Best regards


Wednesday, May 23, 2012

Cool Gales Audio Fest 2012


Cool Gales will host it's annual audio fest this year on May 26. As last year it will take place in the Bath & County Club in Bath, UK.

Unfortunately, I will not be able to attend this year. But I sent a single ended 45 amplifier and a 6AH4 linestage.

This combo will be demoed with Aspara Acoustics speakers. Last year these speakers worked nicely with a 46 amp which is very similar to a 45. The frontend will be provided by Frank Schröder, who will bring an Artemis turntable with a strain gauge cartridge.

To bad I cannot make it to the show, I'm sure it will be as much fun as last year. And Bath is such a nice city, always worth a visit.

Best regards


Sunday, May 20, 2012

The Modular Preamplifier, Part 10: 6AH4 Linestage


The linestage version of the modular preamp sytsem with indirectly heated triode is finished.

It uses the 6AH4. Like all gain stages of the modular preamp it has it's own external power supply.

The circuit is exactly the same as the linestage section of the Octal preamplihier Mk2. The power supply uses the same full wave bridge with 4 6AX4 TV dampers and choke input filter. Only the heater supply is different. In the Octal preamp all heaters are supplied with DC, since it also contains a hum sensitive phono section. In a linestage it is sufficient to heat the tubes with AC. This simplifies the supply and works hum free. The heaters are just referenced to ground through two resistors across the heater line.

Here a photo which shows the inside construction of the preamp and power supply. The PSU is completed. The preamp still misses all the wiring from the inputs to the selector switch in this picture.

The linestage has 5 inputs. Four of them are regular inputs with 100kOhm input impedance for all kinds of line sources. One set of inputs goes through 1:4 step up transformers. These are reserved for low impedance sources which need some additional gain.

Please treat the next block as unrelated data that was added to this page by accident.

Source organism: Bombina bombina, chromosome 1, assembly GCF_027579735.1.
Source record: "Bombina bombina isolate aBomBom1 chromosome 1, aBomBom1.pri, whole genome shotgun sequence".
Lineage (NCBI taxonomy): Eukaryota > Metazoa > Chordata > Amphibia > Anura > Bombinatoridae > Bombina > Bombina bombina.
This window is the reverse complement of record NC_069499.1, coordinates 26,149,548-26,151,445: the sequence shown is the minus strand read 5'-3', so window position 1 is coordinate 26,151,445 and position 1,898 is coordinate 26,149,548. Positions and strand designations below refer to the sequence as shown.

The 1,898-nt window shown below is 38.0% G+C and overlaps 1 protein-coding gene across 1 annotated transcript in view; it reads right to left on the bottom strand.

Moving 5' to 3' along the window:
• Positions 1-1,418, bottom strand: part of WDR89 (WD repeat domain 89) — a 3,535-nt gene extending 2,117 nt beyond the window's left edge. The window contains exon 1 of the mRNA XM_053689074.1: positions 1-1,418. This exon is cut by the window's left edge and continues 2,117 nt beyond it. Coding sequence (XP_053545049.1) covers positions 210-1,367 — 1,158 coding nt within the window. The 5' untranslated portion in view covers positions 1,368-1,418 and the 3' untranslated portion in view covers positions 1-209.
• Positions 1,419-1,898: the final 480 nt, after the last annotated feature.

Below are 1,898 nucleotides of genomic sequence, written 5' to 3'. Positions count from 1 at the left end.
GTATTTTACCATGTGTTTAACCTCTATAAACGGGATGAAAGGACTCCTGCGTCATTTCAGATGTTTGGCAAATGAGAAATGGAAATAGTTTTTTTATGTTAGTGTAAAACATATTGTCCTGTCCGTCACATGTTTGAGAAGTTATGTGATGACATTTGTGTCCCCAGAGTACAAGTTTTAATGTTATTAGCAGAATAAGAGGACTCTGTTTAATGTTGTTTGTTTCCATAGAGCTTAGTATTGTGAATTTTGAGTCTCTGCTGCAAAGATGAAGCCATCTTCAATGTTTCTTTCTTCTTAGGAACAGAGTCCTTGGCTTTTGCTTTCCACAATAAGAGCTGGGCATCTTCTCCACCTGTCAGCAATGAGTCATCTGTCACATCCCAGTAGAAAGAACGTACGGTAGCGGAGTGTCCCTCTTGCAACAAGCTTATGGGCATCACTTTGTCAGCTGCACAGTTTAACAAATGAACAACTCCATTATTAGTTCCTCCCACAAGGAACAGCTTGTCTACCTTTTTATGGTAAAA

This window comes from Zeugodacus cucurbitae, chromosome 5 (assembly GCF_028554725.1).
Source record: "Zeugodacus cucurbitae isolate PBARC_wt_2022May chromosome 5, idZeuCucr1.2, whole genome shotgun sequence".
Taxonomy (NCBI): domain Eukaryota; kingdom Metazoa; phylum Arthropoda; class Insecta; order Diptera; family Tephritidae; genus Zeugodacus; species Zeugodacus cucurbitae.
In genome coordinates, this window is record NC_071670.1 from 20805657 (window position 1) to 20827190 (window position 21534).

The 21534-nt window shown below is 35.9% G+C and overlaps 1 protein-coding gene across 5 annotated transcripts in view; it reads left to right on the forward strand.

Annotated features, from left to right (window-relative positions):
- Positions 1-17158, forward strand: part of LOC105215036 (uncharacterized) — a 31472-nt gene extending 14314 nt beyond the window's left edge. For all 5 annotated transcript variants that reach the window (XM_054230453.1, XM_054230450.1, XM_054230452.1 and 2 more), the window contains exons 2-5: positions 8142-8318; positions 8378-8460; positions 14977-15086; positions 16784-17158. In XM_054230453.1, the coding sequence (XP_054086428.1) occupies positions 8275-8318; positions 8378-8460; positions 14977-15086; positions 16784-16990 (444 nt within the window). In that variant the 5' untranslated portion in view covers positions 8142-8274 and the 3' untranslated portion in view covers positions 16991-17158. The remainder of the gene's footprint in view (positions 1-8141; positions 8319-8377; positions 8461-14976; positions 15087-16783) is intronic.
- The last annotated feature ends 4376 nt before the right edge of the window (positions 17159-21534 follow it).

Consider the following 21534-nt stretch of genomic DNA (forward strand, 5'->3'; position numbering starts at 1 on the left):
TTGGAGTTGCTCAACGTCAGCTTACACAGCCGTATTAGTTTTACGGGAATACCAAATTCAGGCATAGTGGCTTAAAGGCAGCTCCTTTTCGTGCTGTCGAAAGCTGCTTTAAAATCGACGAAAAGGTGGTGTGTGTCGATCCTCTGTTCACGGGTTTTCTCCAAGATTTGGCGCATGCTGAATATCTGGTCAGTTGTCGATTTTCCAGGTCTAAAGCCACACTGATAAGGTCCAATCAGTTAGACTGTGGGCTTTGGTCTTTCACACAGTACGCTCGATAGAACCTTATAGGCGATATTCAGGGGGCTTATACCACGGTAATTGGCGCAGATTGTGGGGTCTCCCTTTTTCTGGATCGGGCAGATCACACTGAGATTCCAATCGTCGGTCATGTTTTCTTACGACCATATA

The two sets of output jacks are wired in parallel. Separate binding posts which connect to chassis and signal ground. A ground lift switch provides the option to either connect signal ground with chassis or have them disconnected. This allows for adjustment in case of ground loops in the system. The power supply is hooked up to the preamp trhough an umbilical with 5 pin Amphenol connectors.

The sound is the same as the linestage section of the Octal preamp Mk2. It uses the same AVC from intactaudio. Maybe a tad more refined since it has it's own dedicated power supply, which is shared with the phono section in The Octal preamp.

The next part of the modular preamp to be finished will be the linestage with the directly heated 10Y.

Best regards


Sunday, May 13, 2012

Another E55L LCR phono preamplifier


Here are some photos of a recently finished LCR phonostage with the E55L tube.

For those who don't want the six chassis of the modular preamp and who want to actually see the tubes, I have this more compact version which is in another style.

More compact as the six chassis version, but still a hefty preamp with external power supply:

The wooden frames are approximately 43 cm wide, 30cm deep and 12cm high. The frames are made of cherry wood.

The weight is quite hefty since it is loaded with iron. Two power transformers, seven (!) chokes, including a choke in the DC heater supply. Six signal transformers (excluding MC step up transformer). And the RIAA coils (In this case Tango EQ2L units.

This version was built on request. It is MM only, but MC transformers can be integrated. Gain is approximately 40dB. Depending on the selection of MC step up transformers, more than 70dB are achievable.

Sound is similar to my other LCR phono stages. The E55L is a good alternative to the EC8020 (which still remains my favorite). Very low noise and the E55L proofed to be very suitable in terms of microphonics. The mechanically damped mounting of the sockets helps of course.

Don't hesitate to contact me, if you are interested in such a preamp. It is also availabe as a kit. Kits can include all chassis material, but I can also provide partial kits if you want to build your own housings or if you have specific parts which you want to use in your preamp.

Best regards